I Didn’t Think I Needed to Change

Amanda’s Story:

I’ve always been a perfectionist. In first grade I had a huge stack of unfinished worksheets in my desk because I didn’t want to turn them in until they were flawless. I grew up believing that if I worked hard enough at something, I would excel at it. For the most part this worked out: I did well in school and followed all the rules. In ballet, there was always a right way to do things down to the placement of your fingers – a standard of perfection, just out of reach. With enough practice and hard work I could reach those standards and succeed in life without help.

Growing up in New England, the culture centered on tolerance. Everyone had the right to believe what they wanted and pursue their own version of the truth. I felt evangelicals were backward and too pushy. I moved to Texas for college which exposed me to a new environment with many different worldviews since students came from various backgrounds and religions. We engaged in deep, intellectual conversations and debates. I learned as much as I could and liked to discuss interesting topics, but was not willing to sell out to any one way of thinking.

If asked at the time about where I stood in respect to faith I would have responded that I’d always believed in God and considered myself a Christian and a good person. Still, I began exploring who I could be and what belief system would help me become the ideal version of myself. I met one of my best friends who had a faith unlike anything I’d seen. I thought she seemed a little strange because God was the most important thing to her and she was so uncompromising in her beliefs. We became close, she invited me to church, and I decided the Christian route was a good one.

I started going through the motions of attending church, reading the Bible, and serving. Christianity was just another thing that I was going to be good at if I worked hard. I heard people speak about Jesus as their best friend, but I thought that was just a figure of speech. During my senior year, my small group chose a book called Lord, Only You Can Change Me. I thought the title sounded like it was for desperate people with huge issues. I didn’t think I needed to be changed that much, and I could probably handle the little things myself.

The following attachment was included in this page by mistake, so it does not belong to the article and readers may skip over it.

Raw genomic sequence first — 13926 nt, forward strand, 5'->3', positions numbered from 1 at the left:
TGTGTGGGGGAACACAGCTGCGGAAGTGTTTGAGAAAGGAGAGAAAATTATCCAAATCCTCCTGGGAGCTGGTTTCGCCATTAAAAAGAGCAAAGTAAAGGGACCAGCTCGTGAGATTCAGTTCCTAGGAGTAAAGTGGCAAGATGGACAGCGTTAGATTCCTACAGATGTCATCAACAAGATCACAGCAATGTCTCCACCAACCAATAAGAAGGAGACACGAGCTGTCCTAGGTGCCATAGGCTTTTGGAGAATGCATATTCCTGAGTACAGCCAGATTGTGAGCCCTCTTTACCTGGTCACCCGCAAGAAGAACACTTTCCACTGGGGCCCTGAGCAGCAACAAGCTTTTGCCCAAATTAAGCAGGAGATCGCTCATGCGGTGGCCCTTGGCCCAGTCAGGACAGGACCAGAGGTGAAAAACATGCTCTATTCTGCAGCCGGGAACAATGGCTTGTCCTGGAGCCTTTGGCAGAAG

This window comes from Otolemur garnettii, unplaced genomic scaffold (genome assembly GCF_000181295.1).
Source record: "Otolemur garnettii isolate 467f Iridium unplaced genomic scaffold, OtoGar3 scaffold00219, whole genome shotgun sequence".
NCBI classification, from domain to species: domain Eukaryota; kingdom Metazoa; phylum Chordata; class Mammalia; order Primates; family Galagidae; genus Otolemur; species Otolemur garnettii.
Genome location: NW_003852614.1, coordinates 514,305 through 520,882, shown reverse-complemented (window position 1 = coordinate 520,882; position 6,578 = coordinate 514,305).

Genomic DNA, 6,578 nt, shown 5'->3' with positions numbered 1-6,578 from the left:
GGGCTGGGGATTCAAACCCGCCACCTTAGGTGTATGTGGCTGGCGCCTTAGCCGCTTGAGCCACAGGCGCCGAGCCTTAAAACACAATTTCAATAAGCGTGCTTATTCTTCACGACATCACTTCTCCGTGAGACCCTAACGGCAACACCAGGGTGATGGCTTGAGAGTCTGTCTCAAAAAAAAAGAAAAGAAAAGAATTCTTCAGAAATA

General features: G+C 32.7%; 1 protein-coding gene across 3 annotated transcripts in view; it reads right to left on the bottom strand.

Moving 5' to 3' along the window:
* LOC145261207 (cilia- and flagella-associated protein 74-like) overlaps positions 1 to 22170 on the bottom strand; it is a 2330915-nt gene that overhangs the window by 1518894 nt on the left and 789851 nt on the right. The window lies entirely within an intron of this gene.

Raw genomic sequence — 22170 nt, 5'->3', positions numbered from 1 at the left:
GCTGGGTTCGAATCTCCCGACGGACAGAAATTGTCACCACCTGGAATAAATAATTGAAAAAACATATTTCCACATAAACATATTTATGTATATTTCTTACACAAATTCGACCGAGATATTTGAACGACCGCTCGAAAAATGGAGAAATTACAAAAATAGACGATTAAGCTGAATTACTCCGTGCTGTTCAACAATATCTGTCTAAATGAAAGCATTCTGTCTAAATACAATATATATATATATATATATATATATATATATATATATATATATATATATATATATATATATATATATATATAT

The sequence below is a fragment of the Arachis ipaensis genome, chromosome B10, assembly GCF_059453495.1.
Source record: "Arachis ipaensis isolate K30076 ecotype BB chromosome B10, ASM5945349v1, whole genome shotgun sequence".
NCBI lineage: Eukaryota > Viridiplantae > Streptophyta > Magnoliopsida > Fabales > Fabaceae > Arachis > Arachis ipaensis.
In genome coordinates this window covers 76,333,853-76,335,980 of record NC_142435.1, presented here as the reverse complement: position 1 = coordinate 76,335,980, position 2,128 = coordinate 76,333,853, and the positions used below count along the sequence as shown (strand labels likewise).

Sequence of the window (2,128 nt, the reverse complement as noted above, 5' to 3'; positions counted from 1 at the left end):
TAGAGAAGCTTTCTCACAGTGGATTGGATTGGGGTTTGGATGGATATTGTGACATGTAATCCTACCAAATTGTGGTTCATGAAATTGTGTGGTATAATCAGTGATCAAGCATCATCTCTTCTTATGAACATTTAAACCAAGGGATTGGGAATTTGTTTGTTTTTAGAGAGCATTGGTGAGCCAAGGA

I began asking God to show me why I needed to be changed and why Jesus needed to die for me. And one day, alone in my room, I finally understood: doing my own thing my entire life instead of following God is the definition of sin. As a sinner at the core of my identity I needed Jesus’s sacrifice. It was an easy decision to ask God to redeem me and take control of my life.

Scripture came alive as a personal letter to me and prayer became a joy. I realized that everyone needed God’s grace and I strongly desired to see others know God intimately. I entered the corporate world and felt especially burdened for those who think they don’t need God, as I had. I still love to work hard and be challenged and have been blessed to find a job I greatly enjoy. It is freeing to know that because I belong to God, I am no longer dependent on my own abilities or success for my worth.

God slowly and graciously reveals more and more of my heart which humbles me before Him. He is the only one that can heal me of my pride, selfishness, and everything else inside me. I now know that I am in desperate need of a Savior. I am so grateful that He is in charge of my life including changing me from the inside out. In His eyes, I am flawless.

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